Cardiomiócitos de ratos neonatais foram pré-tratados com dexmedetomidina (100nM) por 24h. Em seguida, os cardiomiócitos foram incubados com solução de peróxido de hidrogênio (H2O2) 200μM por 4h. O teste de PCR foi usado para determinar a expressão de mRNA de enzimas antioxidantes. O teste de Western blot foi usado para determinar a expressão de proteínas de enzimas antioxidantes. A microscopia de fluorescência com a sonda MitoSOX foi aplicada para detetar a formação de ROS em cardiomiócitos e classificação de células ativadas por fluorescência (FACS) com Anexina V/PI foi usada para detetar o número de cardiomiócitos apoptóticos.


A dexmedetomidina reduziu a geração de ROS e os níveis de enzimas antioxidantes em cardiomiócitos antes da estimulação com H2O2 (P<0,05). No entanto, a geração de ROS e apoptose em cardiomiócitos aumentou significativamente após o tratamento com H2O2, o pré-tratamento com dexmedetomidina inibiu notavelmente as alterações (P<0,05).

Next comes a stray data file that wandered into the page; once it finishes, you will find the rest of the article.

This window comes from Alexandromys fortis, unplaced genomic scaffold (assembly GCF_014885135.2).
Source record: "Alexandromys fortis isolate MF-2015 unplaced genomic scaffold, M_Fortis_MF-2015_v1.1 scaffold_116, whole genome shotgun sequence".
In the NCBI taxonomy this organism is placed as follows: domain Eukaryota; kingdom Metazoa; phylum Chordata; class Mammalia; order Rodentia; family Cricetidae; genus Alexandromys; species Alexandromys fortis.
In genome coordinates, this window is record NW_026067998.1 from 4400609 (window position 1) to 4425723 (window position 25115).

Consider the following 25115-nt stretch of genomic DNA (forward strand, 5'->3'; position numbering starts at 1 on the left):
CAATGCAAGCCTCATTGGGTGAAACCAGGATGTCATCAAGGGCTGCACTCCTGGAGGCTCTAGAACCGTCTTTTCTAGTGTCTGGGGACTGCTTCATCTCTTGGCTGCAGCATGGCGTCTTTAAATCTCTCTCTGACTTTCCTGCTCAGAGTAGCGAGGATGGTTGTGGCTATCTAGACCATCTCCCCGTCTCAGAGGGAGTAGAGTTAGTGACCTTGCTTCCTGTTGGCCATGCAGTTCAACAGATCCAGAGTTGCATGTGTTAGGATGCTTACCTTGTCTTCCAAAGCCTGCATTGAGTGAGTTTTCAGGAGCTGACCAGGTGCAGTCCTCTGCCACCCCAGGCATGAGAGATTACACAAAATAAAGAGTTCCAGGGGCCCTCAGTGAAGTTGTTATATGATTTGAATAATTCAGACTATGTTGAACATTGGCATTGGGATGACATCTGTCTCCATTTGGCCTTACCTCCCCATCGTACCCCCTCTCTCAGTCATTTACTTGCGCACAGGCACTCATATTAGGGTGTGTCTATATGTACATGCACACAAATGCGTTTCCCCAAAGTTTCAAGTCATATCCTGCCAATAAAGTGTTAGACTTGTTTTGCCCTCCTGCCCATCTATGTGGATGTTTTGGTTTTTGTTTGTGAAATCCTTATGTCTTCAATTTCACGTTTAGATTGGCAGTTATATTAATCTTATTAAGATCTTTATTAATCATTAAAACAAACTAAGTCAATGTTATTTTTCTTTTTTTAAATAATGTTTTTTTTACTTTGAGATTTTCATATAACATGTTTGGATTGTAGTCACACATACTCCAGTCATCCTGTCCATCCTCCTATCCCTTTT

Pela primeira vez, até onde sabemos, o nosso estudo identifica que a dexmedetomidina tem um efeito protetor sobre os cardiomiócitos por meio da inibição da apoptose induzida por ROS e, mais importante, esse efeito é independente do RNAm da enzima antioxidante e da expressão de proteínas.

Enzima antioxidante
Espécies que reagem ao oxigênio
Full Text